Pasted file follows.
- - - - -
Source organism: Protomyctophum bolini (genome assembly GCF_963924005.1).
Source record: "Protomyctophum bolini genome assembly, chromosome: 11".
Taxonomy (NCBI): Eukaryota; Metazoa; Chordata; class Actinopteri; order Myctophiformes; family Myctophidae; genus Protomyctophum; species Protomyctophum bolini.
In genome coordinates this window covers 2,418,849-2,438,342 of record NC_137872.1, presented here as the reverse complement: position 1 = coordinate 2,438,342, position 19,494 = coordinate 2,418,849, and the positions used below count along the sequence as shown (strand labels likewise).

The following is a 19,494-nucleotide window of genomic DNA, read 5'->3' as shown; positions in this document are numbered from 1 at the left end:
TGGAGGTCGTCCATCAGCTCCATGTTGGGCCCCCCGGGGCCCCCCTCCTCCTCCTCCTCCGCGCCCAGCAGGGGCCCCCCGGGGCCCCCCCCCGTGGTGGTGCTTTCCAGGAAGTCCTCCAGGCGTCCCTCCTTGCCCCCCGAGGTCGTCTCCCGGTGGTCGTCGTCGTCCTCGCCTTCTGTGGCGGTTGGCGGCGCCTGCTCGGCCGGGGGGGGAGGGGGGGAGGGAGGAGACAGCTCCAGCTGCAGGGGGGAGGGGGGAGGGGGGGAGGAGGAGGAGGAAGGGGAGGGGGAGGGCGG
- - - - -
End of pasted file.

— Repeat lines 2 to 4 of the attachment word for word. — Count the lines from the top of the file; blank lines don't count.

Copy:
Source record: "Protomyctophum bolini genome assembly, chromosome: 11".
Taxonomy (NCBI): Eukaryota; Metazoa; Chordata; class Actinopteri; order Myctophiformes; family Myctophidae; genus Protomyctophum; species Protomyctophum bolini.
In genome coordinates this window covers 2,418,849-2,438,342 of record NC_137872.1, presented here as the reverse complement: position 1 = coordinate 2,438,342, position 19,494 = coordinate 2,418,849, and the positions used below count along the sequence as shown (strand labels likewise).